Remember to be a good neighbor and friend to your public lands. These campsites are first-come, first-served, so if your group has not arrived, it is not okay to “hold” spots for them.

✅ Boondocking is an Excellent Option for Camping with Kids

You may be surprised to hear that boondocking is an excellent option for families or anyone traveling with children. With the wide-open spaces and freedom to roam, boondocking is a real camping adventure for the young and young at heart.

Families are often relieved to know that they do not have to keep their children contained in a small space, away from other campsites when boondocking. Kids have more space to roam without disturbing others, and they can be as loud as they want!

✅ Boondocking is Often Near Great Recreational Opportunities

Public lands have a lot of offer in terms of camping and recreational opportunities. Many dispersed camping areas are near other great points of interest, such as hiking trails, biking trails, lakes, rivers, and more.

We have stayed on public lands with many excellent recreational opportunities, just steps away from the front door of our RV!

If you are seeking fun and adventure on your boondocking trip, check out the area to see what recreational opportunities are located nearby. You may be surprised at the many options you will have without leaving your campsite!

✅ RV Boondocking is Free

We saved the best for last! The biggest perk of boondocking is the low price: it is usually free! Nearly all dispersed camping on public lands is free of charge. You can camp for up to 14 days before you need to move to another area.

Being able to camp for free is a massive benefit of boondocking. Saving money on nightly camping fees frees up funds for activities, adventures, or you can simply keep the money in your bank account!

The Western United States has so many free camping areas that it is possible to travel for months or even years without paying to camp! The wide availability of public lands makes boondocking an excellent choice for anyone traveling long term or just trying to save some cash.

There are a few camping areas on public lands that charge a nominal fee, but it is rare. The fee in these locations is typically $7 per night. To determine if a camping area has a fee, you can check it out on the BLM or Forest Service website, or there will be a notice at the entrance to the camping area.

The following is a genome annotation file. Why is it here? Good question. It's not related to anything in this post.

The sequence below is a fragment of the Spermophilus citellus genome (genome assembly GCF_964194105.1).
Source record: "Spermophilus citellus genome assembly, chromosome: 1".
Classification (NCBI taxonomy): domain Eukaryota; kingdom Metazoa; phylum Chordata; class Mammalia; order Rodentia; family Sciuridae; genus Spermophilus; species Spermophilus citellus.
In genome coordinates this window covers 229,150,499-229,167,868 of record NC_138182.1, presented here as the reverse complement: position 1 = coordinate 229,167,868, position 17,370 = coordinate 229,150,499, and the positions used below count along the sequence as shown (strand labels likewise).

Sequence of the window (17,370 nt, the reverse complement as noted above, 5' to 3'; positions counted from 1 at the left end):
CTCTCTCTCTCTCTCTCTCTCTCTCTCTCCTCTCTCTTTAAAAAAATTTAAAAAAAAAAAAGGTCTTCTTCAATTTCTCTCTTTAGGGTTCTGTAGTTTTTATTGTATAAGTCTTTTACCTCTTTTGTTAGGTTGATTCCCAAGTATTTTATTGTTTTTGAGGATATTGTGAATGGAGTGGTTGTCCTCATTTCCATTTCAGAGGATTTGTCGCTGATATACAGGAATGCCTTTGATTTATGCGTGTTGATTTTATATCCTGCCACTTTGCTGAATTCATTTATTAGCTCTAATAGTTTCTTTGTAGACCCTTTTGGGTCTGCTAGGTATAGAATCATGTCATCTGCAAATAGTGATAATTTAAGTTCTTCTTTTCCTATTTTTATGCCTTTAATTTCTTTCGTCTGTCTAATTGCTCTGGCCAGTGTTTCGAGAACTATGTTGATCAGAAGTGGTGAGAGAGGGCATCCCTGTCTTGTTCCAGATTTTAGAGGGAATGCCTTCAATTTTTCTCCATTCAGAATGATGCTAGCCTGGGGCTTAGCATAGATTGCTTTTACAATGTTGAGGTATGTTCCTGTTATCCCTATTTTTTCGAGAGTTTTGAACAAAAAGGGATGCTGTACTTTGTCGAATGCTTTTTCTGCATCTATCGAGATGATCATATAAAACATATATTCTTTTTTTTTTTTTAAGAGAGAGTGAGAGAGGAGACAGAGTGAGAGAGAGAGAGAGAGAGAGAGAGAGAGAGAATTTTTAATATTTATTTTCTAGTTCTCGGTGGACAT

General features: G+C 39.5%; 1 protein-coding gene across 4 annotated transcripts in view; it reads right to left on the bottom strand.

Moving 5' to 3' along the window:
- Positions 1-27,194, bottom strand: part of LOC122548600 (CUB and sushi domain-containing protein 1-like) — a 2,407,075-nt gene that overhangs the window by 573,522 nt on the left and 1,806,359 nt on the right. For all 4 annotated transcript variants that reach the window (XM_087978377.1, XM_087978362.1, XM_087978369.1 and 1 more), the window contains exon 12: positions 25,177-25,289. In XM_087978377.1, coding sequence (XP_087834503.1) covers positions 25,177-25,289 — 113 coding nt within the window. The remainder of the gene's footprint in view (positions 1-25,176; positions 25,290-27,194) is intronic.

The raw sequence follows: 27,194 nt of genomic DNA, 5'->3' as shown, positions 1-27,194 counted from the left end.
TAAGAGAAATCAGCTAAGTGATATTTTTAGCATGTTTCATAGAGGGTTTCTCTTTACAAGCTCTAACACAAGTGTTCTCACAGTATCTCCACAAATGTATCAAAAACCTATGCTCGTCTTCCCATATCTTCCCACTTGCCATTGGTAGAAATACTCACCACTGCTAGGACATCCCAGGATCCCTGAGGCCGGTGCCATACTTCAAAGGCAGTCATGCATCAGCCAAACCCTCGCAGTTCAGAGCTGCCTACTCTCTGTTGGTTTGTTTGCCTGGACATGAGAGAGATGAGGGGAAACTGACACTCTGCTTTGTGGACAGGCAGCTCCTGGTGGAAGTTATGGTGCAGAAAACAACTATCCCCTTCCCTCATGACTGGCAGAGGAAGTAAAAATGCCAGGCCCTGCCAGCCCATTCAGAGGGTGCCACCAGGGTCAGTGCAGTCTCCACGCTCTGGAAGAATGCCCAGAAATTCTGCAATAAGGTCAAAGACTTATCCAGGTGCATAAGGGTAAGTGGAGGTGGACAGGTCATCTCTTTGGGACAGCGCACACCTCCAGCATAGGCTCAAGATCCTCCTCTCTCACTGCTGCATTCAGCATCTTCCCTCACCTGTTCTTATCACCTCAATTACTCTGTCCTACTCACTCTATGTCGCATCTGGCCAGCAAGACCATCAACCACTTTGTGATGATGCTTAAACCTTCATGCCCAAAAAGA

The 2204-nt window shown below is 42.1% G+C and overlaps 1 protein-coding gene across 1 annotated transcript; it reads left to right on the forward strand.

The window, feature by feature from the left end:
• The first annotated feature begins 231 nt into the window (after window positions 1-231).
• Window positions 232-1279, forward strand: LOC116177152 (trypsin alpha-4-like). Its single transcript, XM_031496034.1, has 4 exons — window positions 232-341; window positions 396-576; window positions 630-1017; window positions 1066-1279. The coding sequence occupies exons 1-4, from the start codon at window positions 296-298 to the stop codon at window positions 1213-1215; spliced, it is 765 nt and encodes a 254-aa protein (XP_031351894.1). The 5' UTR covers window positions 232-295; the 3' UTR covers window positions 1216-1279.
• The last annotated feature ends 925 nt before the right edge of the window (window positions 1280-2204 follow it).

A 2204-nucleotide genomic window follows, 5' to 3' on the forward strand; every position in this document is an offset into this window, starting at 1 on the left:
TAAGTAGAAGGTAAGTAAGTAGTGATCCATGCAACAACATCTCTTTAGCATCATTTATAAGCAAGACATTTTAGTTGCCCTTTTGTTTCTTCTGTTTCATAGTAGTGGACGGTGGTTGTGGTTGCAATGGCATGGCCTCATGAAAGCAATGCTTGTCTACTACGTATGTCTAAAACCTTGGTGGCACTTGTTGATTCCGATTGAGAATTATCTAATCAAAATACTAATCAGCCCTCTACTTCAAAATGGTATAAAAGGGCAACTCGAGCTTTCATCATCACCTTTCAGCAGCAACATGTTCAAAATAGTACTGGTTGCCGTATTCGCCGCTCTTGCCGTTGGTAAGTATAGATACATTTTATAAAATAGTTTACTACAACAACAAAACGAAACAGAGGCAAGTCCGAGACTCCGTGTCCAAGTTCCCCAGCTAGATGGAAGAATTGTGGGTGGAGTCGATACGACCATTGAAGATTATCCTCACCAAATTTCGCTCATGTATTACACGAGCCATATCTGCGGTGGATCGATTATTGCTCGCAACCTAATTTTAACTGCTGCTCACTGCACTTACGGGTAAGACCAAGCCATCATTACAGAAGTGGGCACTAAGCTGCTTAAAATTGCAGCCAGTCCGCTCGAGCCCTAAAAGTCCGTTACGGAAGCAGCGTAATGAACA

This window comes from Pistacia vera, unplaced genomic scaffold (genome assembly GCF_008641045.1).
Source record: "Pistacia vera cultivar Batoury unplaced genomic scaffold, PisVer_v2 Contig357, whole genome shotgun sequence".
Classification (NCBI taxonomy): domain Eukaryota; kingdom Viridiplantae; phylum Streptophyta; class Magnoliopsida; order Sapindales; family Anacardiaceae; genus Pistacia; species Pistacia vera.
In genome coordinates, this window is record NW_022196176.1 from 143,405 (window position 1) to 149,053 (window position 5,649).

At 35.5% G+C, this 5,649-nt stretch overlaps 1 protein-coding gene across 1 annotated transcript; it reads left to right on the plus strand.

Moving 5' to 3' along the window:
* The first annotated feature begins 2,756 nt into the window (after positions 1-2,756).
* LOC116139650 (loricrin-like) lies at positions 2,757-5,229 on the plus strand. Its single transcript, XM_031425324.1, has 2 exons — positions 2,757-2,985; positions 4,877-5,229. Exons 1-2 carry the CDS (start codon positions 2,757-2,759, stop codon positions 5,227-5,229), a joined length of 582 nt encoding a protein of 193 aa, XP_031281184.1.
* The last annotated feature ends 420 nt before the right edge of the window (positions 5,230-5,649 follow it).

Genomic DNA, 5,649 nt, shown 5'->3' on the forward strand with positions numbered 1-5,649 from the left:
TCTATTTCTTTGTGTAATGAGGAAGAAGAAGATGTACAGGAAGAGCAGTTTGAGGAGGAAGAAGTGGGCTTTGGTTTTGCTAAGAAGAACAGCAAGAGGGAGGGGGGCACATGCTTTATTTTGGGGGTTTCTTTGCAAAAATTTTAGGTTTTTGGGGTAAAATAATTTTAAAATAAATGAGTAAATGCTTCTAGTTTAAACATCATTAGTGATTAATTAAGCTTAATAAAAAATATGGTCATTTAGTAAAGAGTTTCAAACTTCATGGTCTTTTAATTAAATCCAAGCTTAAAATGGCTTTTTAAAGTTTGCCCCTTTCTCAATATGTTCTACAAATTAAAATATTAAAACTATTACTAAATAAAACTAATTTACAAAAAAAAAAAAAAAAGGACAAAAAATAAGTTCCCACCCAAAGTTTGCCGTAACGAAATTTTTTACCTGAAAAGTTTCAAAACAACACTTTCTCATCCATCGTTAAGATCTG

While it is unusual for dispersed camping on public lands to have a fee, it does happen. The bright side is that these areas usually offer some amenities in exchange for the fee. Toilets and picnic tables are typical features of these camping areas.

RV Boondocking Cons

⛔️ Camping Spots Can Be Hard to Get To

Boondocking vs RV campground

While we have seen rigs of all sizes in even the most remote boondocking locations, good dispersed camping can undoubtedly be challenging to get to, especially with a larger rig. If you have a travel trailer, a four-wheel-drive vehicle may be necessary in order for you to access some areas.

The key to avoiding an unpleasant mishap (or worse) is to do your research in advance. Ask other campers and check with rangers about conditions in the area in which you plan to camp.

When you arrive at your dispersed camping area, pull over and walk the road. Make sure that you can safely navigate it with your rig. If you have any doubts, turn around.

⛔️ No Amenities

One of the most significant differences between boondocking and camping in a campground is the lack of amenities. Most dispersed camping is little more than a dirt or gravel turnout. Occasionally, but not always, you may have a fire pit.

When compared to the amenities of even the most basic of campgrounds, dispersed camping is undoubtedly lacking.

If you are used to the comforts of an RV resort, boondocking will be a significant change from what you are used to. In exchange, you will get peace, quiet, and privacy, which is an excellent trade-off!

⛔️ Remote Location